Tag Archives: social control

Google Glass Can Read Your Mind

10 Jul

Just came across this article at BBC about how using a Google Glass hack you can get the device to read your mind (kind of) and get it to do things like take a picture just by thinking it. I guess humans are getting closer to becoming cyborgs everyday.  Below is an excerpt and link:

Google Glass has been hacked so that it can be controlled by brainwaves.

By combining the smart glasses with an electroencephalography (EEG) headset, the software makes it possible to take a picture without moving a muscle.

An EEG headset can be used to measure when certain parts of the brain show a greater level of activity.

In this case, the MindRDR software monitors when the wearer engages in high levels of concentration.

Within Google Glass’s “screen” – a small window that appears in the corner of the wearer’s right eye – a white horizontal line is shown.

As a user concentrates, the white line rises up the screen. Once it reaches the top, a picture is taken using Glass’s inbuilt camera.

Read the rest at BBC.

SunHi Mistwalker writes fiction set in dystopian and post-apocalyptic worlds. Her new novel New Hope City, a dark coming-of-age story set in a post-apocalyptic America, follows the life of Sunni Brown, a teenage girl exploited by sex traffickers who tries to get a fresh start when she meets a disillusioned cop. She is also the author of the science fiction series After The Darkness. Please sign up for the mailing list for receive updates, freebies and special discounts. You can also follow SunHi on Twitter and Facebook.

Poverty As A Form of Social Control

17 Apr

One of my favorite themes to explore in post-apocalyptic fiction is social collapse and social control. I’m specifically interested in how poverty is used as a form of social control in dystopian societies. I’ve given this some thought and I’ve come to believe that in any society that has a social hierarchy, you will have some form of poverty and that this lack of access to resources is often used as a form of social control. Below I explore a few of my thoughts on this matter.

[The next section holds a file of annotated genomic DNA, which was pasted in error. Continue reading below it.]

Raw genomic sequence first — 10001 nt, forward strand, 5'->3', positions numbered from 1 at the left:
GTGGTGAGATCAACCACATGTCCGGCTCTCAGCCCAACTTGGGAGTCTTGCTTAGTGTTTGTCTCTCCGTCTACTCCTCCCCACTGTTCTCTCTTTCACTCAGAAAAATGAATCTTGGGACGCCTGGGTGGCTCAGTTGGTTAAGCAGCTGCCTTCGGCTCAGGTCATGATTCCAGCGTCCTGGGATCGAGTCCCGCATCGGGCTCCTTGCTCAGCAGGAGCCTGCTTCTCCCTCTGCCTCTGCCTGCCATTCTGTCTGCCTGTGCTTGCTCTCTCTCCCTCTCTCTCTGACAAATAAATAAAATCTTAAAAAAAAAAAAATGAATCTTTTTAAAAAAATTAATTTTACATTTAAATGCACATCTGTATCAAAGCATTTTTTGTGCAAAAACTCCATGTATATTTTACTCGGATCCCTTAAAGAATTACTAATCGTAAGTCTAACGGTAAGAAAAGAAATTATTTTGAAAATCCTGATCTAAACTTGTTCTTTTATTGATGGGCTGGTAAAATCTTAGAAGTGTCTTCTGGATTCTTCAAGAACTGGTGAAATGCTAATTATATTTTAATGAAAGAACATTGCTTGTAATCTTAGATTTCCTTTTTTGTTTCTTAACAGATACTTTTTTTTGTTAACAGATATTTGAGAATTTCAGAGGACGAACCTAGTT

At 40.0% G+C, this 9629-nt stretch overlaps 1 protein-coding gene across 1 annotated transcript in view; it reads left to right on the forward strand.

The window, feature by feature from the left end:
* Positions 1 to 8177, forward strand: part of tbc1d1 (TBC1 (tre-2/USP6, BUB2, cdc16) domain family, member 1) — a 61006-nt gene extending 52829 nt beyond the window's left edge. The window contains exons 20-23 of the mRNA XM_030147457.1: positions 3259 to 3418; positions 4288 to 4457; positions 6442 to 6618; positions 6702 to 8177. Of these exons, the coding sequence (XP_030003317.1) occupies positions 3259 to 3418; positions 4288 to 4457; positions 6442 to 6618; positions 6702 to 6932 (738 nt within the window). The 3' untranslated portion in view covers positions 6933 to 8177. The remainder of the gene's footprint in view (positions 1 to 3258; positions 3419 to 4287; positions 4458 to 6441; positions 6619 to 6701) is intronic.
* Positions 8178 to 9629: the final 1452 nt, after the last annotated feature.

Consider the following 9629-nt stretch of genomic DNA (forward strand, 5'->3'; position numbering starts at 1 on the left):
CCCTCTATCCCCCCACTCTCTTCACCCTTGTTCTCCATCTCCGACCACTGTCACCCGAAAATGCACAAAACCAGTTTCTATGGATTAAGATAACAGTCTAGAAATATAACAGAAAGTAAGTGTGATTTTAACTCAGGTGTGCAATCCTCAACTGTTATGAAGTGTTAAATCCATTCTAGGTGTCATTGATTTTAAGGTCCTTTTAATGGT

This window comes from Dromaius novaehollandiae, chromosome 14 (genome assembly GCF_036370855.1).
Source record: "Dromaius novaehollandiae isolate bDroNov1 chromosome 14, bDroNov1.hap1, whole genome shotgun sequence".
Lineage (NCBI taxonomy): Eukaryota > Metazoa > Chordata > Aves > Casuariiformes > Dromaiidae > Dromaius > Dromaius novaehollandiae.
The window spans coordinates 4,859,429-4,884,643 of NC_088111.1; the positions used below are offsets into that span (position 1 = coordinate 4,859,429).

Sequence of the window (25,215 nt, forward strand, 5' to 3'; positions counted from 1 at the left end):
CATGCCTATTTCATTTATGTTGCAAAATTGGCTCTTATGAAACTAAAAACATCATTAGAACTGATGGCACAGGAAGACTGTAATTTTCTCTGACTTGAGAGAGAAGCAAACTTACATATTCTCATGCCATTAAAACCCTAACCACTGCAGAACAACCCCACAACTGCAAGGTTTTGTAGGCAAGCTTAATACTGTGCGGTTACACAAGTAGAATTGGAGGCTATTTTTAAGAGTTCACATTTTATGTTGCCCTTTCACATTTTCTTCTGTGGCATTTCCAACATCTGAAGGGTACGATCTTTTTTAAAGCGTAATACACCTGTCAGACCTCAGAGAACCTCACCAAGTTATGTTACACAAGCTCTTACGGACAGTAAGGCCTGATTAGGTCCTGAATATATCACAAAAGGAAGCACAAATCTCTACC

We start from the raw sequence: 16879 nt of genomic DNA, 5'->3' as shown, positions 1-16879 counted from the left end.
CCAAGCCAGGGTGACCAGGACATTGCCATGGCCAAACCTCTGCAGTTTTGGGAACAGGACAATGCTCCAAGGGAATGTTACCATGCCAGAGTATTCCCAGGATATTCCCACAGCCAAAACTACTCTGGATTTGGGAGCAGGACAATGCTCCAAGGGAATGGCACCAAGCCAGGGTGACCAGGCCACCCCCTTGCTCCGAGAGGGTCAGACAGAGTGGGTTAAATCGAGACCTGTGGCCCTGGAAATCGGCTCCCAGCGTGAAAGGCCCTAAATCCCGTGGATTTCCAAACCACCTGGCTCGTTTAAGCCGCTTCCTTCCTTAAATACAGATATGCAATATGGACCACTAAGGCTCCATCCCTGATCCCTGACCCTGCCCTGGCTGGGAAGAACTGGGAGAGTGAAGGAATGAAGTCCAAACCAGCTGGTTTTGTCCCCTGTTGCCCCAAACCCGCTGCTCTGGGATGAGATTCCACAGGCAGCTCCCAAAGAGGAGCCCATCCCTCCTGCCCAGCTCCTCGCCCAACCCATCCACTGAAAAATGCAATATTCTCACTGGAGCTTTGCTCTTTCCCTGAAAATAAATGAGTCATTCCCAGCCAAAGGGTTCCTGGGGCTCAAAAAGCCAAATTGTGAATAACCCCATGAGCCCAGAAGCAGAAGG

Difference Stands OutWhen we think of poverty we think of starvation, homelessness, living in unsafe neighborhoods and lacking the essential resources of life. But poverty can also mean a lack of access to channels of power, lack of status and lack of recognition. Poverty takes many shapes in both real and fictional worlds. Poverty is also relative and therefore a state of mind. Think about it: Someone living in a rural village where no one has electricity may have a different idea of what poverty is, while someone living in the US would immediately consider themselves poor if they were no longer able to afford their electric bill. In that sense poverty is relative. Now taking this idea a little further, outside of the basics such as food, water, shelter and relative safety, everything else we “need” is in fact a manufactured need. The electricity we need is there because so many things in our lives depend on it—the ability to keep our food fresh, to plug in our computers which some of us use for work, to charge our phones which we use to communicate.   When these necessities (including the basics) are unaffordable or scarce we experience poverty. Social control rears its ugly head when those people in power use their control of resources bolster their own personal power and/or to force others to make choices they wouldn’t normally make. If you can control a human being’s access to food, water, and sense of safety you can exert serious power over his decisions.